10:45 – So I came here this morning from the Knight Library and I was introducing myself to Donaven Dorsey. And as I do with every other player, I asked him ‘What do you like to do?’ And too often I hear, ‘I like to sleep and play video games.’ What I heard from Donaven Dorsey was ‘I like to read and I like to write.’ I believe! Thank you Donaven Dorsey. And thank your parents.”

Comment: Glowing appraisal of Dorsey.

8:40 – Pasch misspeaks and mistakenly puts Ralph Sampson as part of the Phi Slama Jama Houston teams that Joseph Young’s dad Michael played on: “We all knew what you were talking about. Akeem Olajuwon, Clyde Drexler, and Guy Lewis, the Hall of Fame coach. They were a fantastic team, one of just a handful of great great teams that never won the championship at the college level.

Phi Slama Jama: Great Sports Nickname? Or The Greatest Sports Nickname?

Phi Slama Jama: Great Sports Nickname? Or The Greatest Sports Nickname?

Comment: While I like Walton’s “fahgettaboudit” dismissal of Pasch’s small mistake, I really wanted to include this just to be able to talk about Phi Slama Jama for a second. You’ve probably heard the name if you’re a college hoops fan – it is among the best team nicknames in the history of sports. Hall of Famers abound: Olajuwon, Drexler, Lewis, but guys like Young and BYU head coach Dave Rose were also members of this team. The nickname was coined by Houston Post writer Thomas Bonk and is straight genius, the kind of thing that rightly earns bonk sportswriter immortality. As for the team? They made three straight Final Fours from 1982 to 1984. In 1982, they lost to eventual champion North Carolina and a guy named Michael Jordan. In 1983, they were on the wrong side of a Lorenzo Charles miracle putback dunk as time expired and sent Jim Valvano on a chase around the court for a hug from anybody. And in 1984, Patrick Ewing and Georgetown knocked off the Cougars in the national championship game. To summarize: Phi Slama Jama lost in three straight Final Fours to absolutely iconic college basketball teams, and along the way, despite never winning a title themselves, became one of our sport’s iconic teams just the same. Just imagine that alternate universe where Phi Slama Jama won three national titles in a row and is considered among the best two or three college basketball teams ever.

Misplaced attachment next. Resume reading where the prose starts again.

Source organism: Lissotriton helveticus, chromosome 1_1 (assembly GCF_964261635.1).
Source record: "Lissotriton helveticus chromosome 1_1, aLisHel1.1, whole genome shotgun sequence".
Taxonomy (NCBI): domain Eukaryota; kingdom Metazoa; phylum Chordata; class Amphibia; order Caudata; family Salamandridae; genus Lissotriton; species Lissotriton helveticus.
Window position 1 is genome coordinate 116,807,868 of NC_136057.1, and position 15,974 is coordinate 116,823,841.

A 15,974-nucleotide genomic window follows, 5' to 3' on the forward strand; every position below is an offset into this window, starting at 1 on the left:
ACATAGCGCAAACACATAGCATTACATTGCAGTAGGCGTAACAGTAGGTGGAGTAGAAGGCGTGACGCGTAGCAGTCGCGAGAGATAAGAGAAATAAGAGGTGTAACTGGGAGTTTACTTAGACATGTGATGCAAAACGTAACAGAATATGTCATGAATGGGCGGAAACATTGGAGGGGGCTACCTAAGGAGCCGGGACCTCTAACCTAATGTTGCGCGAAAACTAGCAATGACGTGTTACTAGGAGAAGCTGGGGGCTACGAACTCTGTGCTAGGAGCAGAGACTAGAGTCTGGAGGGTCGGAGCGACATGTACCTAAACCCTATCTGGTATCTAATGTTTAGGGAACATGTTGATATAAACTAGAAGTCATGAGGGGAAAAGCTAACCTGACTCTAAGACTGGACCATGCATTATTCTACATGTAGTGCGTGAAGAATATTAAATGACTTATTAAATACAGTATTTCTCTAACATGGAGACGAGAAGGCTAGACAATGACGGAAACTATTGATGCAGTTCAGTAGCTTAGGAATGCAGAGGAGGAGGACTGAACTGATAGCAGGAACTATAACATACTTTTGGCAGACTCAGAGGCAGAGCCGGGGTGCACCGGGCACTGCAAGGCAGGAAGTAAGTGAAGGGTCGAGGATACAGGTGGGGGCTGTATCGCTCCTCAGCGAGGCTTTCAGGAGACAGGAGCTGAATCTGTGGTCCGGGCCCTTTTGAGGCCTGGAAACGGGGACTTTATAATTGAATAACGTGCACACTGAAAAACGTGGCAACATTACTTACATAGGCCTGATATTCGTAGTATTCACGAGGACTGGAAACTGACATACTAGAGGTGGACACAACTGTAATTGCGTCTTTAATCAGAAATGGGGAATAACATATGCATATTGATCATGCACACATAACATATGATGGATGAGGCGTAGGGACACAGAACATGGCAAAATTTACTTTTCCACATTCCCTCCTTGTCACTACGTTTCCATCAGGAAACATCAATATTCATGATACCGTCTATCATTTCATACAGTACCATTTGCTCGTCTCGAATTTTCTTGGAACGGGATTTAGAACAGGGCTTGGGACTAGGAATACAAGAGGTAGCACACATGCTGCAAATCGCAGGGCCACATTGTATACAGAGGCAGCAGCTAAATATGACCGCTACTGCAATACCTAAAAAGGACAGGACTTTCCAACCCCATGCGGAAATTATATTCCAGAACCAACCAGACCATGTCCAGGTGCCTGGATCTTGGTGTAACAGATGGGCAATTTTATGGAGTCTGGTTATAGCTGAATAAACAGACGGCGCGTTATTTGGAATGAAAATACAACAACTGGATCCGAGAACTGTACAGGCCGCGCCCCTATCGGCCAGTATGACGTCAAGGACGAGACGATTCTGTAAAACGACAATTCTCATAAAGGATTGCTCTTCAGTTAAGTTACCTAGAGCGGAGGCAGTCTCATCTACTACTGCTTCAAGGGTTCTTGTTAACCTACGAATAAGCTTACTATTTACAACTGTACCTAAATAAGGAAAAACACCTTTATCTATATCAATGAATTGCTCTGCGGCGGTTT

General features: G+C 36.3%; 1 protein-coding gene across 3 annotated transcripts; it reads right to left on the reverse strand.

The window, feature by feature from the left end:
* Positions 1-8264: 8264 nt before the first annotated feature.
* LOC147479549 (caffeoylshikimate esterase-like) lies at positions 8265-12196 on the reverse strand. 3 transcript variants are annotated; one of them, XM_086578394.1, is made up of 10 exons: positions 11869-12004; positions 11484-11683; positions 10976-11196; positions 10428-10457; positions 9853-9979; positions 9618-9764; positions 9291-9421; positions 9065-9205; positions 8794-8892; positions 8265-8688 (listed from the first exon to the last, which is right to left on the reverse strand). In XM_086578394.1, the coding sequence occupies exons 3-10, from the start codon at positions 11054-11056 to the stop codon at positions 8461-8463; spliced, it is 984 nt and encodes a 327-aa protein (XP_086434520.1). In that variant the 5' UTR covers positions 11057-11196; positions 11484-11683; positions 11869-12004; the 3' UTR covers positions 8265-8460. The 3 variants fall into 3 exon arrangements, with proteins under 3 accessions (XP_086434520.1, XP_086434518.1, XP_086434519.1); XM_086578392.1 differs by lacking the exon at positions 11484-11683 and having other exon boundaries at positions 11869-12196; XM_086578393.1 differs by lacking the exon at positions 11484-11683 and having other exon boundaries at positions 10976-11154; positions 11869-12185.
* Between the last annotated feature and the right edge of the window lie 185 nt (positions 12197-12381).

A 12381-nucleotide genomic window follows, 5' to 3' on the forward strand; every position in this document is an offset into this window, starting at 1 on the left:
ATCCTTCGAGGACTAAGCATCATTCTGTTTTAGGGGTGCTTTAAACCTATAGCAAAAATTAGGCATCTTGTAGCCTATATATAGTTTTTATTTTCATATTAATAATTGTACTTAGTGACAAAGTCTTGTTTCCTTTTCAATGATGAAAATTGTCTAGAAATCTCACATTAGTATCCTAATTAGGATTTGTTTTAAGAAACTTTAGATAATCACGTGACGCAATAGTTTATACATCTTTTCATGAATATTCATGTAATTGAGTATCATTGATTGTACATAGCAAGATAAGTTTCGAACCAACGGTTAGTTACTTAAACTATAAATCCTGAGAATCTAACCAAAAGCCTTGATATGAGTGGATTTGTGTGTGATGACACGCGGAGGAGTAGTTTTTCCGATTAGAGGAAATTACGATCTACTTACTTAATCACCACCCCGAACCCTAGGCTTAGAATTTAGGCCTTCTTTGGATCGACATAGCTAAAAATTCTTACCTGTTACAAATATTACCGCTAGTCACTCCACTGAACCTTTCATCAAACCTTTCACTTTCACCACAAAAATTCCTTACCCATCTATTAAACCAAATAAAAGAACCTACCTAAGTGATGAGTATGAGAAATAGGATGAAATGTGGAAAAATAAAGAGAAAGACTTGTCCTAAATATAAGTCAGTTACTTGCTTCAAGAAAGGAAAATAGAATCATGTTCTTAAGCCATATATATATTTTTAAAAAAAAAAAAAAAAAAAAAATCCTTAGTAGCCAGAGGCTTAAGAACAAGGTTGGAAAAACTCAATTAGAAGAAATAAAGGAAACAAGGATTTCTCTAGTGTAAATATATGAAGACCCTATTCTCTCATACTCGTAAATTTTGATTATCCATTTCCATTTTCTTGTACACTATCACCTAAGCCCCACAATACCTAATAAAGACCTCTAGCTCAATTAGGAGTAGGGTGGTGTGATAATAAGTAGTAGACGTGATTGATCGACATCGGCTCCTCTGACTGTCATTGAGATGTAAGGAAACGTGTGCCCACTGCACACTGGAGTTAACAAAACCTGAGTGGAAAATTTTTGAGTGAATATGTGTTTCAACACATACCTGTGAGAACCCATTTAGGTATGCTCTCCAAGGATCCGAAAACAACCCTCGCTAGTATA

3:13 – Following shots of old MacArthur Court, the former Oregon basketball venue: “Some of my highest highs in that arena and sadly some of my deepest lows: The Lost Weekend. And as part of the Kesey exhibit, they had a lot of displayed memorabilia from those days, and there was one particular picture of The Kamikaze Kids coached by Dick Carter who was a great friend of Ken Babbs and in that picture, I’m lying on the ground, I’m surrounded by four other Ducks lying on the ground after they had knocked me down.

Comment: Walton on “The Lost Weekend”: “I will forever have that stain, that stigma on my soul. I’m looking for salvation. I’m looking for some way to rinse it off, but it just won’t go away.’’

UCLA's Road Failures In Oregon 40-Plus Years Ago Still Haunt Walton

UCLA’s Road Failures In Oregon 40-Plus Years Ago Still Haunt Walton

1:15 – In response to @NicoleAbeyta’s daughter’s question:”Why isn’t that man talking about basketball?” “Nicole, I am taking about basketball. It all rolls into one… Basketball is life, and the fantastic thing about it is that all the metaphors you use in basketball apply perfectly to life: transition, rebound, crossover, change-of-pace, change-of-direction, momentum. And when you’re out there and you’re standing at the base of Dawn Wall and you say how am I ever going to get to the top of that, turn to your coach and say ‘Which route, which pitch?’ You want to get somewhere in life, ask someone who is on their way back.”

Comment: We’ll leave you with those words of wisdom for tonight. Maybe we’ll do this again next week.

AMurawa (999 Posts)

Andrew Murawa Likes Basketball.